- The Pennsylvania Board of Accounting only temporarily suspended his license.
As with Fazio, years passed (2004 through 2007) before Nardi suffered any consequences.
Then there is Todd D. Chisholm, whose accounting firm violated numerous professional standards including the failure to detect fraud. As with Fazio, he also placed numerous questionable documents in the audit files when he learned that his firm’s audits were to be examined. What was his punishment?
- His accounting firm was permanently barred by PCAOB from auditing publicly traded companies.
- The PCAOB permanently barred him from associating with any accounting firm that audits public companies, but his partner was only suspended for five years and then can reapply for reinstatement as an approved auditor.
- The SEC issued a cease and desist order and barred the firm and the two partners from practicing before it.
- The Utah state board simply put his license on probation for 3 years with conditions and restrictions.
If these cases are not outrageous enough for you, consider Gregory M. Dearlove, the Deloitte partner, who failed to detect the fact that Adelphia:
- Fraudulently excluded billions of dollars in liabilities from its consolidated financial statements by hiding them on the books of off-balance sheet affiliates;
- Falsified operations statistics and inflated earnings to meet Wall Street’s expectations; and
- Concealed rampant self-dealing by the Rigas Family, including the undisclosed use of corporate funds for Rigas Family stock purchases and the acquisition of luxury condominiums in New York and elsewhere.
The SEC concluded that he engaged in improper professional conduct and the New York State Board of Accounting issued a “partial actual suspension in certain area for no less than four years and until successfully complete course of retraining in said certain area, upon termination of partial actual suspension.” He also was put on two years’ probation and fined $1000. That’s it…a slap on the wrist for Dealove and a slap in the face for the investing public.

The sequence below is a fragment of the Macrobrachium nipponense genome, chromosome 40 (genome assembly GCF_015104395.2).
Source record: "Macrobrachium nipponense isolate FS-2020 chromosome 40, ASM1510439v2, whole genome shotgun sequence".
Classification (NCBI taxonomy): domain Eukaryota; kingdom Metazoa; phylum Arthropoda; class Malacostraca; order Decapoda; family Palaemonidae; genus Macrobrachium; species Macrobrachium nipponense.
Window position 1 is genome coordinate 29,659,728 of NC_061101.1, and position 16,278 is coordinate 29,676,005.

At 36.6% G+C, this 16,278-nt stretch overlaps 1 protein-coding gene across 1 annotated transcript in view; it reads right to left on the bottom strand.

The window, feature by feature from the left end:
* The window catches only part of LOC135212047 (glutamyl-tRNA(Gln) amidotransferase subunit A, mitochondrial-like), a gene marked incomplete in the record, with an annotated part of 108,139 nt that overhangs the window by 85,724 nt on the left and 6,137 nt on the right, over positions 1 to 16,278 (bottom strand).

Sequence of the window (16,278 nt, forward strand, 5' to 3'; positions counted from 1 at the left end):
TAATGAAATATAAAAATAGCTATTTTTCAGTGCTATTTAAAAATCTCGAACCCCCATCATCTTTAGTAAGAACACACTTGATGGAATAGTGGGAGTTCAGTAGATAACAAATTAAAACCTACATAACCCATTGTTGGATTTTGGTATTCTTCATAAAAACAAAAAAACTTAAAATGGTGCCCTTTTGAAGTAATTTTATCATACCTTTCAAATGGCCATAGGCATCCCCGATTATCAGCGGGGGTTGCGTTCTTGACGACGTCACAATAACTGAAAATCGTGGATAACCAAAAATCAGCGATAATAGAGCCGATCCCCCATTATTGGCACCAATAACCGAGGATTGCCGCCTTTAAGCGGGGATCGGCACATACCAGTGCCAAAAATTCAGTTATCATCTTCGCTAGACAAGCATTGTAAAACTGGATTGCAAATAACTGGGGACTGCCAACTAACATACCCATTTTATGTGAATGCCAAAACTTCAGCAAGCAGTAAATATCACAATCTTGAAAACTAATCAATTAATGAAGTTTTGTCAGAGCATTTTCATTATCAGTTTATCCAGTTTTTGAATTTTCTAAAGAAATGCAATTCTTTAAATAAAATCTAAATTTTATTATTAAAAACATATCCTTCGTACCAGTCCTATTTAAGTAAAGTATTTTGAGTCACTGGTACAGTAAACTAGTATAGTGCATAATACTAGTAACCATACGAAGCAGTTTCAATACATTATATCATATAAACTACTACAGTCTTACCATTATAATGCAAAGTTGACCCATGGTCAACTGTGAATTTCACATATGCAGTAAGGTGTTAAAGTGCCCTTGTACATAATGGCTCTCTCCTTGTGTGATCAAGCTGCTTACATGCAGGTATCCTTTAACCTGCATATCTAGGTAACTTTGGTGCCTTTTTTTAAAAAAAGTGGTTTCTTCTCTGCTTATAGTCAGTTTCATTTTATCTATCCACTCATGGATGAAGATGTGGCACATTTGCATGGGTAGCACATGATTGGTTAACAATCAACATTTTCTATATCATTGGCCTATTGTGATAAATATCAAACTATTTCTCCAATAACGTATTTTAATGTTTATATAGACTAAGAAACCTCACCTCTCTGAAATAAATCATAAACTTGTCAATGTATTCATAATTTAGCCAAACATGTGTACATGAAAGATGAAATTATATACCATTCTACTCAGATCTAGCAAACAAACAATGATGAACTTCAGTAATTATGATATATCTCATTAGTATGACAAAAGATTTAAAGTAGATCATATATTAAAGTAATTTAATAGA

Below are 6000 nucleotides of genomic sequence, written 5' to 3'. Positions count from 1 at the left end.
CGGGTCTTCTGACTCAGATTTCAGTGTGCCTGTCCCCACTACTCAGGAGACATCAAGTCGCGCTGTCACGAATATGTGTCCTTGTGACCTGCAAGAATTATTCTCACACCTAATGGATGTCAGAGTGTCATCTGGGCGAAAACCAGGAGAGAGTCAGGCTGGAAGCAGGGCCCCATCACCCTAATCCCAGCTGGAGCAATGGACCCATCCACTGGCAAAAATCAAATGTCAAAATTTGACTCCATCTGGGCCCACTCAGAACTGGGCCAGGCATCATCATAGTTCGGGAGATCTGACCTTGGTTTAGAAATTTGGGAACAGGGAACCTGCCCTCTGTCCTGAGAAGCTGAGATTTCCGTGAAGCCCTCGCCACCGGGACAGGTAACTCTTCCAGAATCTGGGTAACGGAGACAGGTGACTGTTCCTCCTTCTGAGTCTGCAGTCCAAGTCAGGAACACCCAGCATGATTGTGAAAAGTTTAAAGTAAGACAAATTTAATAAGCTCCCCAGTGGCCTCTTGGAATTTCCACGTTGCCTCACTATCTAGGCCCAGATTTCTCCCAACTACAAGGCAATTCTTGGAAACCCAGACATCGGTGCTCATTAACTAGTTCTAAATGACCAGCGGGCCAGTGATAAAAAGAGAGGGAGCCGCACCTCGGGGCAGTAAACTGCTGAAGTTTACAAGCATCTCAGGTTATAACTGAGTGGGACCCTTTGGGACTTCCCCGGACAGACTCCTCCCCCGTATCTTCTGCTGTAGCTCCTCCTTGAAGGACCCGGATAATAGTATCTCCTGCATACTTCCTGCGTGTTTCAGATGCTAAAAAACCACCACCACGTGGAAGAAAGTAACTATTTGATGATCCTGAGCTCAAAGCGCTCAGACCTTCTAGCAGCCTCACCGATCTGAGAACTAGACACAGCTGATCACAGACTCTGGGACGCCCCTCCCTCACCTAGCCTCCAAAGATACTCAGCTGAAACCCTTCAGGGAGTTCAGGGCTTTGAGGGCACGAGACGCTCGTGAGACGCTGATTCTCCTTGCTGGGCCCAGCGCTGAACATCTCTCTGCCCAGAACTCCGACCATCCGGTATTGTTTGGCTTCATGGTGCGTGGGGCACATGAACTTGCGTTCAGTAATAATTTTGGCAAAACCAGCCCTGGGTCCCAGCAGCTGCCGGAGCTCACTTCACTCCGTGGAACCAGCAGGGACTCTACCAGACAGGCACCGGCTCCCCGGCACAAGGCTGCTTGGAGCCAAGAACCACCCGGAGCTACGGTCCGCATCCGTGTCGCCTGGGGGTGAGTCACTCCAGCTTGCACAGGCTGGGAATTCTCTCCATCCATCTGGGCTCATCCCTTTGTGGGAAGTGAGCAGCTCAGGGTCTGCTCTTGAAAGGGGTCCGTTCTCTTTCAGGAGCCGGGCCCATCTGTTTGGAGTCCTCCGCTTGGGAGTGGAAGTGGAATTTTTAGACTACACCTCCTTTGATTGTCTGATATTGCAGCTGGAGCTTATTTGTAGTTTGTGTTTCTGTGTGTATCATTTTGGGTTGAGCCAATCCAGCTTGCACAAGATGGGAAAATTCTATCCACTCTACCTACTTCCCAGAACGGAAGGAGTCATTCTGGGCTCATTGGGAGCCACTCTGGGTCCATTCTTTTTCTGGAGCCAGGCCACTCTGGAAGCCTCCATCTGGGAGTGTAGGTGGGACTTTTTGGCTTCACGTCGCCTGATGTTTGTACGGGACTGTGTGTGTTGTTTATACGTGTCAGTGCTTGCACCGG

Finally, there is the case of James P. Gately which highlights the lack of communication between the state and federal regulatory agencies. Gately performed audits of public companies when his license had been declared null and void. Practicing without a license was nothing new to him…he had been accused before of doing exactly the same thing and that allegation was dismissed. The PCAOB ultimately banned him and his firm from auditing public companies and banned him from associating with any firm that audits public companies.
Yet, the Florida Board of Accountancy (FBA) in this matter stated “While decisions of the PCAOB and SEC may not directly impact a licensee’s status, information obtained from the entities may result in a department investigation that could result in disciplinary action by the Florida Board of Accountancy.” This suggests that the FBA may yet again decide to “punt” when it comes to Gately.
All of these examples show that accountants can shirk their audit responsibilities to the public with little or no lasting harm to themselves…surely, not as much harm as they caused the investing public. The public should be outraged that not one of these accountants lost their license permanently, and that they continue to prey on the trust of the unsuspecting investor.
This essay reflects the opinion of the authors and not necessarily the opinions of The Pennsylvania State University, The American College, or Villanova University.